In a race that’s shaping up to be more of a coronation than re-election, Atlanta Mayor Kasim Reed has shown no sign that he views his second term as a done deal.
Recent financial disclosures reveal the mayor’s fundraising abilities have far outpaced those of competitors and fellow politicians alike. Reed is heading into his fall nonpartisan election with $1.6 million cash-in-hand, about the same as Gov. Nathan Deal and Lt. Gov. Casey Cagle combined.
Deal maintains $1.1 million in cash for his 2014 race against a fellow Republican, Dalton Mayor David Pennington. (A Democratic opponent has yet to emerge.) Cagle has about half of that.
While working for Atlanta’s votes, the mayor has picked up fans from across the country. About a quarter of funds raised for the 2013 race are from out-of-state donors, another sign that Reed has risen to become a player on the national stage. Reed was a prominent fundraiser for President Barack Obama’s second presidential campaign and maintains close ties with the White House.
With beaucoup bucks on hand and no real opponents on the horizon, Reed is positioned to play kingmaker with Democratic politics. He can direct dollars to supporters and allies with campaign contributions and give unlimited amounts to third-party groups, like a favored charity or the financially stumbling Democratic Party of Georgia.
But Reed spokeswoman Sonji Jacobs says the mayor is above all focused on his re-election campaign, a bid he’s approaching with the same gusto as he did in 2009. Then, he raised around $3 million to eke out a win against Mary Norwood by 700 votes.
“Mayor Reed is solely focused on his re-election,” Jacobs said in a statement. “He never, ever takes winning an election for granted, and he never takes the vote of the people of Atlanta for granted. Never.”
In a sign of Reed’s profile beyond Atlanta, corporations, attorneys, entertainment figures and even U.S. ambassadors have given $720,000 in recent years. A little more than $100,000 came from California donors alone.
In one instance, a New York-based family whose firm Delaware North Companies has done work with Hartsfield-Jackson International Airport in Atlanta gave a combined $22,500 to Reed’s re-election campaign. DNC is a global hospitality company and provides services to airports, hotels and sports arenas and more.
A DNC spokeswoman declined to say whether the firm hopes to win a contract with the new $1 billion Falcons stadium set to open in 2017, but said that supporting elected officials is part of their work.
“Given our global business, we closely follow issues related to our industries and are active in the political process at the local, state and at the federal level,” DNC’s Jesse Baier said via email.
For Washington, D.C.-based hotelier Evens Charles, maxing out contributions with a $2,500 check to Reed was his way of supporting the mayor’s efforts to improve downtown Atlanta. Charles, president of Frontier Development & Hospitality Group, owns a Fairfield Inn & Suites by Marriott near the Underground.
“Our No. 1 interest is cleaning up the Underground area,” said Charles, who said he also donated to a handful of Atlanta City Council members who have worked on downtown revitalization. “We voiced our opinion to the mayor and to the council and they are attentive, and that’s one of the main reasons why we continue to support the mayor.”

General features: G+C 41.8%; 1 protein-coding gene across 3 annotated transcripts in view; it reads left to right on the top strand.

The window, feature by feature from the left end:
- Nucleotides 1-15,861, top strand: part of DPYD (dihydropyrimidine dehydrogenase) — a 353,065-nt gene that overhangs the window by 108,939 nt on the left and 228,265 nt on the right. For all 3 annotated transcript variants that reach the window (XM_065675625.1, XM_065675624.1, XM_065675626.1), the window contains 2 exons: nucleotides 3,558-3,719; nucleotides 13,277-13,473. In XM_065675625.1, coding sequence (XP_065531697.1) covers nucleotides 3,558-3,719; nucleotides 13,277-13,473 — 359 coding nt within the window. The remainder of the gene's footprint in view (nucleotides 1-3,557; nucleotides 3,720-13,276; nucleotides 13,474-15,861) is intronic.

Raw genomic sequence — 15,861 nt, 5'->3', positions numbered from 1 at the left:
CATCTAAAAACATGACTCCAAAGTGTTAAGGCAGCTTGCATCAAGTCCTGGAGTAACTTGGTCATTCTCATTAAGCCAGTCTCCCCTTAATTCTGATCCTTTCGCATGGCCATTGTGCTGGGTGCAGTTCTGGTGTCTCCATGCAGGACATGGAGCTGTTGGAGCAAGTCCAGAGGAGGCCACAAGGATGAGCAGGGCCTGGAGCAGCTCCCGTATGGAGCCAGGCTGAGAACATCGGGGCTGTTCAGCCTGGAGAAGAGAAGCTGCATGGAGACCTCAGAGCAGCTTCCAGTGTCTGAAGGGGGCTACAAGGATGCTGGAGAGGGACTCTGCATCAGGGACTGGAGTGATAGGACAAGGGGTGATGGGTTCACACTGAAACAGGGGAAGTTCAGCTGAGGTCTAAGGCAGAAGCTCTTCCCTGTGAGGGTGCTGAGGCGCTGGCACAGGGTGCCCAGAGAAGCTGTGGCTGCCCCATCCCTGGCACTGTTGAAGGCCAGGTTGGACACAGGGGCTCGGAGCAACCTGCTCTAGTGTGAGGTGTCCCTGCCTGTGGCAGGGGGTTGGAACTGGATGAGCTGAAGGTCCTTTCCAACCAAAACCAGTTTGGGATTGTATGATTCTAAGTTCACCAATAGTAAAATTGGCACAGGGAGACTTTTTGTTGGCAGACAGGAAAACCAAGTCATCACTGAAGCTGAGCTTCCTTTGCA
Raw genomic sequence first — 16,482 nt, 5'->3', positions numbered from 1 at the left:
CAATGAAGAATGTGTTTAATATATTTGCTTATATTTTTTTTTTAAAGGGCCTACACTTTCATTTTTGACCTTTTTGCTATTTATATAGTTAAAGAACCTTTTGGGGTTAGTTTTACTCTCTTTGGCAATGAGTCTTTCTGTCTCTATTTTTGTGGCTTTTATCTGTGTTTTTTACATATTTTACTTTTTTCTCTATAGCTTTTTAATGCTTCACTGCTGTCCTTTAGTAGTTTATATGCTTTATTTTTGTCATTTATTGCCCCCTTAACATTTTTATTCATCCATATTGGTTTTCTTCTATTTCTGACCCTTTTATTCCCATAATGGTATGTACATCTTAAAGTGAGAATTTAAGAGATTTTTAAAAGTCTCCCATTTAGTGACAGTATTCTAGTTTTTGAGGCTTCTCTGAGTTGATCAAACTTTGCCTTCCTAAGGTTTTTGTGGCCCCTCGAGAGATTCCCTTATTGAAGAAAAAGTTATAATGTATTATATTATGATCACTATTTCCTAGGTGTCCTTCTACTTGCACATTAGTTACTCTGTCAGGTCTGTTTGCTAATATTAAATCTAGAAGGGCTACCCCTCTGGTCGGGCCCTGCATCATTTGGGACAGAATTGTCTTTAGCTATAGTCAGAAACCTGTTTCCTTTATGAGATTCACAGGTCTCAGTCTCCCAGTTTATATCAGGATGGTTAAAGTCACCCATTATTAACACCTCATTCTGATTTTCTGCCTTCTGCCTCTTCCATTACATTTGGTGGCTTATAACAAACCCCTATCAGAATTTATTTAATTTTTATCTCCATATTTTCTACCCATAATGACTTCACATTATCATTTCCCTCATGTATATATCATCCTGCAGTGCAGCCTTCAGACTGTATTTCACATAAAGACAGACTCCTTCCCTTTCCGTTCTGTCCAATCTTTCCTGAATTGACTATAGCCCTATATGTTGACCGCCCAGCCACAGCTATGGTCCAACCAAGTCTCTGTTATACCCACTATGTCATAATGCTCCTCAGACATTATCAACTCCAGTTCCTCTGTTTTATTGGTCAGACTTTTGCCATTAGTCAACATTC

Georgia State University political science professor Steve Anthony said Reed’s support from across the country is unusual for a leader of a midsize city.
“It says two things: One, he’s obviously got a reputation, and two, this also means he’s been involved nationwide in local or statewide elections and politics,” said Anthony, a former head of the state’s Democratic Party. “People are making an investment in what they see as a growth stock.”
But Reed’s strongest supporters are in-state, a list of well-heeled and influential donors. A sample of contributors includes: Falcons owner Arthur Blank, Democratic former U.S. Sen. Sam Nunn and daughter Michelle Nunn, who is expected to run for a U.S. Senate seat in 2014, film tycoon Tyler Perry, Deal’s chief of staff Chris Riley, Atlanta business leaders who joined the mayor in backing the failed T-SPLOST campaign, lobbyists and vendors with city contracts.
Anthony noted that Reed’s deep well of contributions also demonstrates an ease with fundraising not often seen in previous eras. Since taking office in 2009, the former state senator has raised $2.5 million for his 2013 campaign.
“He is like the younger generation. They understand it and there’s more of a willingness to engage in it versus people in my generation,” he said. “He knows how to do it, and he’s got a good team of professionals that help him with it.”
Savannah-based architect Patrick Shay, who contributed $250 to the mayor’s campaign after hearing him speak at an event there, is evidence of Reed’s skill.
“I’m not a rich person, so I don’t give money frequently or easily. But when I heard him speak, I said, ‘You know, if this guy is mayor of Atlanta forever, I want to support him in that,’” said Shay, who said he was impressed by the mayor’s work with the Savannah Harbor Expansion Project. “I would give serious consideration to him if he ran for governor or senator or even sheriff.”
A handful of Atlantans have filed paperwork in recent years to challenge Reed for his seat, but none are likely threats. In recent months, only Al Bartell, a public policy activist, has actively campaigned for the job. Bartell reported a zero balance in his most recent financial disclosure.
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Staff writers Chris Joyner and Greg Bluestein contributed to this article.